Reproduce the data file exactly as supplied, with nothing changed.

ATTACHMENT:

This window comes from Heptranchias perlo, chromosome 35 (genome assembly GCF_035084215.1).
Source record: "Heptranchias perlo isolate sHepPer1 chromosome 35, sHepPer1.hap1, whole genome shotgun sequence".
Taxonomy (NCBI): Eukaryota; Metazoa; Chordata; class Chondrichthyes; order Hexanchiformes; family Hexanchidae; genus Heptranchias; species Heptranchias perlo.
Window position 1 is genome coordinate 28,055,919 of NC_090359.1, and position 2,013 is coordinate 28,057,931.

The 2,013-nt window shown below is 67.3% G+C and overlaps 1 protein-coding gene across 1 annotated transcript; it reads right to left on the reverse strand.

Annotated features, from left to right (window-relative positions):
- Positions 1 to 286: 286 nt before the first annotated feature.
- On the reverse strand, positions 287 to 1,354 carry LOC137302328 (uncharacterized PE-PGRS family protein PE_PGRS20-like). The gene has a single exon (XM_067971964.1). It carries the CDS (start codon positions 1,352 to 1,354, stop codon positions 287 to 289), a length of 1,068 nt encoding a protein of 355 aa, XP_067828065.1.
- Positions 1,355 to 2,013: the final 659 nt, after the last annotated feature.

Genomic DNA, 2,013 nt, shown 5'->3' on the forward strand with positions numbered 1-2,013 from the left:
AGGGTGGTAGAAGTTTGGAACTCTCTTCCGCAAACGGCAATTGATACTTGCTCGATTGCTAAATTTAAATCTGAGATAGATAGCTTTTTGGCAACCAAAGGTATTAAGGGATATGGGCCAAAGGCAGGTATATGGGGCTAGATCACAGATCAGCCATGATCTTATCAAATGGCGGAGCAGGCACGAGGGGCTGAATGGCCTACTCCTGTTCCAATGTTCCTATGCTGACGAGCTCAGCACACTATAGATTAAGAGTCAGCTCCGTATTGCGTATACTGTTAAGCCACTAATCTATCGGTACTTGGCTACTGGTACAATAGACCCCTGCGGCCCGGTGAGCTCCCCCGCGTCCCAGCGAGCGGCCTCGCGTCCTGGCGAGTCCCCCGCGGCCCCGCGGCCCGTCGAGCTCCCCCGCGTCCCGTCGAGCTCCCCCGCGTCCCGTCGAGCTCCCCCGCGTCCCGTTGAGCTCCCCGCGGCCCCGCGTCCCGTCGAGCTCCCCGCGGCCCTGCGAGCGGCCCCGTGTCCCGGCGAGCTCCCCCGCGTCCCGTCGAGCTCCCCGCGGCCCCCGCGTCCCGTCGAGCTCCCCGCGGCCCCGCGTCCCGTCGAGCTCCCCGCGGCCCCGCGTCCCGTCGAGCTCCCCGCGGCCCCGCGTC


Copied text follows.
This window comes from Heptranchias perlo, chromosome 35 (genome assembly GCF_035084215.1).
Source record: "Heptranchias perlo isolate sHepPer1 chromosome 35, sHepPer1.hap1, whole genome shotgun sequence".
Taxonomy (NCBI): Eukaryota; Metazoa; Chordata; class Chondrichthyes; order Hexanchiformes; family Hexanchidae; genus Heptranchias; species Heptranchias perlo.
Window position 1 is genome coordinate 28,055,919 of NC_090359.1, and position 2,013 is coordinate 28,057,931.

The 2,013-nt window shown below is 67.3% G+C and overlaps 1 protein-coding gene across 1 annotated transcript; it reads right to left on the reverse strand.

Annotated features, from left to right (window-relative positions):
- Positions 1 to 286: 286 nt before the first annotated feature.
- On the reverse strand, positions 287 to 1,354 carry LOC137302328 (uncharacterized PE-PGRS family protein PE_PGRS20-like). The gene has a single exon (XM_067971964.1). It carries the CDS (start codon positions 1,352 to 1,354, stop codon positions 287 to 289), a length of 1,068 nt encoding a protein of 355 aa, XP_067828065.1.
- Positions 1,355 to 2,013: the final 659 nt, after the last annotated feature.

Genomic DNA, 2,013 nt, shown 5'->3' on the forward strand with positions numbered 1-2,013 from the left:
AGGGTGGTAGAAGTTTGGAACTCTCTTCCGCAAACGGCAATTGATACTTGCTCGATTGCTAAATTTAAATCTGAGATAGATAGCTTTTTGGCAACCAAAGGTATTAAGGGATATGGGCCAAAGGCAGGTATATGGGGCTAGATCACAGATCAGCCATGATCTTATCAAATGGCGGAGCAGGCACGAGGGGCTGAATGGCCTACTCCTGTTCCAATGTTCCTATGCTGACGAGCTCAGCACACTATAGATTAAGAGTCAGCTCCGTATTGCGTATACTGTTAAGCCACTAATCTATCGGTACTTGGCTACTGGTACAATAGACCCCTGCGGCCCGGTGAGCTCCCCCGCGTCCCAGCGAGCGGCCTCGCGTCCTGGCGAGTCCCCCGCGGCCCCGCGGCCCGTCGAGCTCCCCCGCGTCCCGTCGAGCTCCCCCGCGTCCCGTCGAGCTCCCCCGCGTCCCGTTGAGCTCCCCGCGGCCCCGCGTCCCGTCGAGCTCCCCGCGGCCCTGCGAGCGGCCCCGTGTCCCGGCGAGCTCCCCCGCGTCCCGTCGAGCTCCCCGCGGCCCCCGCGTCCCGTCGAGCTCCCCGCGGCCCCGCGTCCCGTCGAGCTCCCCGCGGCCCCGCGTCCCGTCGAGCTCCCCGCGGCCCCGCGTC